Meet Reiko Donato, 56, this week’s over 50 athlete of the week. Inside her petite frame beats a heart of a fierce warrior – whether she is competing in a triathlon or working to support her special needs daughter, Alex. Read Reiko’s story.
Bold Journey From Japan to Atlanta
Reiko was born and raised in Japan. While in college in Japan, Reiko participated in an exchange program. During her time as an exchange student, she wrapped up an undergrad degree from the University of Missouri in TV, Radio and Film, and her friends in Japan graduated and began work. The reports from these smart, talented women were daunting – young women were not being given meaningful career opportunities.
As soon as Reiko finished her degree from Sophia University in Japan, she came back to the US to seek a new life – one with greater opportunity. She returned to the University of Missouri, this time to earn an MBA in Marketing in 1984.
Reiko began a successful career in marketing research, initially in Ohio, where she met her husband, Rich. After a stint in North Carolina, Rich and Reiko moved to Atlanta with their six month old daughter, Alex. At age 12 months, after having seizures, Alex was diagnosed with tuberous sclerosis complex (TSC), a genetic disease that causes non-cancerous tumors to form in various vital organs, primarily in the brain, eyes, heart, kidneys, skin and lungs. TSC is also the leading known genetic cause of both epilepsy and autism.
Almost immediately, Reiko became involved in learning everything she could to help Alex. She became a volunteer at the Tuberous Sclerosis Alliance – a national non-profit organization that is dedicated to finding a cure for tuberous sclerosis complex and improving the lives of those affected. Reiko went from simply volunteering and chairing local support groups and fundraising events to becoming a member of the board of directors of the TS Alliance.
In 2009, when her company moved its headquarters to Kentucky, Reiko ‘retired.’ With more free time, she threw herself into her board position at Tuberous Sclerosis Alliance and caring for Alex. And to triathlon.
A Triathlete is Born
Reiko has always been active – she liked to run – and liked participating in 5k and 10k races. She also liked riding her bicycle and found friends to share her love of riding. Soon after she retired, friends encouraged her to give triathlon a try.
As with any other endeavor Reiko dedicates herself to, she began training hard for her first triathlon. She didn’t just finish her first triathlon in 2011 – she placed first in her age group! She loved the preparation, the race and the friends she made – she was hooked!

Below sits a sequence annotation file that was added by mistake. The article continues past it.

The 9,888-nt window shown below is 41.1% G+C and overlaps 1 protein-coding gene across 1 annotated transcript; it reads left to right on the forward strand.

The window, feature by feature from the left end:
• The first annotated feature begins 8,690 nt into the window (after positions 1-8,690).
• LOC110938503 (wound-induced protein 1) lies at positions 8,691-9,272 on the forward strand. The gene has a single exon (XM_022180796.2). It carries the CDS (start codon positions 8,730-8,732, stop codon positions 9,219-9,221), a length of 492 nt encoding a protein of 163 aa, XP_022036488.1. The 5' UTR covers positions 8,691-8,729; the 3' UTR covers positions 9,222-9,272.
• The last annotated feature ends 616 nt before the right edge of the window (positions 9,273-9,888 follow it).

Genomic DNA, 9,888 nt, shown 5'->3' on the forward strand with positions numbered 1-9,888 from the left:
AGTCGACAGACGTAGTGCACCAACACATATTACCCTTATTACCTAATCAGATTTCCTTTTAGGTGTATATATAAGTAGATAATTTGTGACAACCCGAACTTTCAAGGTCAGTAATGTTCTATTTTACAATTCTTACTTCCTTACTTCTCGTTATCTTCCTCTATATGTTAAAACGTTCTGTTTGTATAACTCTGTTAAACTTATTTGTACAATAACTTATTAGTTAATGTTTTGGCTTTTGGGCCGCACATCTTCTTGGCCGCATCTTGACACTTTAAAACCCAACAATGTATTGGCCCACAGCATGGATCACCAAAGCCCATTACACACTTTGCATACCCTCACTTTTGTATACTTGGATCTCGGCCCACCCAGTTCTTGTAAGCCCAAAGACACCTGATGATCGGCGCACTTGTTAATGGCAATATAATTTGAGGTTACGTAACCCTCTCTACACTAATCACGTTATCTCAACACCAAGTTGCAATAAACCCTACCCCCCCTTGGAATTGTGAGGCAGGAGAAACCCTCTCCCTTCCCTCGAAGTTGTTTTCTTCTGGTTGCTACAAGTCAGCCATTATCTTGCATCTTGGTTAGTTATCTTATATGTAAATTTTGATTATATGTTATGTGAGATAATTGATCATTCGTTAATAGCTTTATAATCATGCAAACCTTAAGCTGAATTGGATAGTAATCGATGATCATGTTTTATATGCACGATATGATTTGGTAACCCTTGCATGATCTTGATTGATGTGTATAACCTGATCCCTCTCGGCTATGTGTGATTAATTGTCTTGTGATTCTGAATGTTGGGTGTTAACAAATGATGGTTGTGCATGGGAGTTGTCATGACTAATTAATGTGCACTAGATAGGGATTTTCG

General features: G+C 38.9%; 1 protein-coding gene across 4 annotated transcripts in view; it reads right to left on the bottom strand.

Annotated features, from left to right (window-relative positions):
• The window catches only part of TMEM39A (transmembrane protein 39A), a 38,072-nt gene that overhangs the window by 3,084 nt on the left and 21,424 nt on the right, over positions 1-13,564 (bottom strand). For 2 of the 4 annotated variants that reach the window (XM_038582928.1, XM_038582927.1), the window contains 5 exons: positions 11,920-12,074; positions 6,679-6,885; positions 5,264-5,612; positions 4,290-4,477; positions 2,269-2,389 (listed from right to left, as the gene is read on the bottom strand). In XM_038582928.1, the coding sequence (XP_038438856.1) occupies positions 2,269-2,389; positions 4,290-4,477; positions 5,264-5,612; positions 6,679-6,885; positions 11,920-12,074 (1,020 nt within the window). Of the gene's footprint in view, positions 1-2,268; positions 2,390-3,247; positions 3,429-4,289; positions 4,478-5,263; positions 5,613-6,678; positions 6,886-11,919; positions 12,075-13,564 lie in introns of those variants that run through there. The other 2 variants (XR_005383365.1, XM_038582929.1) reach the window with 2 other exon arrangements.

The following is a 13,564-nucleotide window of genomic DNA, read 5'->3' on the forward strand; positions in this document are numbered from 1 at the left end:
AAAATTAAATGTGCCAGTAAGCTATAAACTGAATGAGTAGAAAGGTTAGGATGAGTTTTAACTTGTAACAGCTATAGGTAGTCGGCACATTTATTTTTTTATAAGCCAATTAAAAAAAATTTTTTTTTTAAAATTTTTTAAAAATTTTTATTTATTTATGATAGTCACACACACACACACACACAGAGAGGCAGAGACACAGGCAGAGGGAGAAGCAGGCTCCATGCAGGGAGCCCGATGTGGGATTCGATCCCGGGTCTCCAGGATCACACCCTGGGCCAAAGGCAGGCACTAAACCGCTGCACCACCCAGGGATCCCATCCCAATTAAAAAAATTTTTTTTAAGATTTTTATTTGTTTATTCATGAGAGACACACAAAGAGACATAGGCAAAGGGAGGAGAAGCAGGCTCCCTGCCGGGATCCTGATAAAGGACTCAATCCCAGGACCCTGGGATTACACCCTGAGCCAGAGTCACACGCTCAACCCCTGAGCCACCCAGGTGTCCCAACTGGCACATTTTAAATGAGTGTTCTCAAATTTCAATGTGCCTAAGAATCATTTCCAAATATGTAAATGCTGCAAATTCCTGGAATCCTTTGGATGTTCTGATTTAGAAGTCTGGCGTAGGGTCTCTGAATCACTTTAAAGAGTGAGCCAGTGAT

The wins stacked up:
- 2nd in her age group at her first Olympic distance triathlon
- Qualified for and competed in USAT Nationals in 2012 and 2013
- Competed in her first half ironman in Augusta (1.2 mile swim, 56 mile bike, 13.1 mile run) in 2012 and placed 16th in her age group.
- Placed 4th in her age group in her second try at the half ironman in Augusta in 2013
In fall of 2013, Ironman announced a new Ironman venue – Chattanooga. With its proximity to Atlanta and dozens of friends signing up for the race, Reiko committed to training for and completing her first full Ironman in September, 2014 (2.4 mile swim, 112 mile bike and 26.2 mile run).
And her impressive work continues – she:
- Placed 1st in her age group at a half iron distance triathlon in Panama City Beach in spring, 2014
- Completed her first Ironman in Chattanooga, placing 4th in her age group (and raising over $10,000 for the TS Alliance by dedicating her training and race day to her daughter Alex)
And her plate is full for 2015 – she is training for two Ironman races – in Wisconsin and Florida, in addition to two Olympic distance triathlons (placed 3rd in her both) and one half ironman (placed 6th). Her training plan included running her first standalone marathon. She ran the Albany (GA) Marathon, placed 3rd in her age group and qualified to run the prestigious Boston Marathon!
Reiko’s friends are amazed by her passion and her tenacious pursuit of excellence at everything she does – whether training/competing in endurance sports or fundraising or advocating on behalf of those struggling with TSC like her daughter. They love her positive attitude.
“Adversity has no definition in her vocabulary,” remarked one friend.
What drives Reiko to compete in triathlon?
“Until I started triathlons, I had never ‘trained’ formally for any race even though I had participated in many run races. I discovered that I enjoy the discipline involved in triathlon training, and meeting and making new friends who have passion for the same sport as I do. I have also found that I enjoy competing against others and seeing how I stack up against women in my age group. It is also important to me that I have a ‘hobby’ that has nothing to do with TSC or the challenge it brings to our life.”
Advice for Getting Fitter after 50
Find something that you enjoy that’s just for you. It doesn’t matter what it is – walking, yoga, dancing, fitness classes, hiking, cross fit…. Becoming and staying fit does not always have to involve hardcore training. You have to find joy in doing what you do. The day I stop having fun is the day I quit triathlon!
The Tuberous Sclerosis Alliance is dedicated to finding a cure for tuberous sclerosis complex (TSC) while improving the lives of those affected. You can learn more about TSC and the TS Alliance. You can donate to help Reiko’s fight to find a cure for TSC by going to her fundraising page.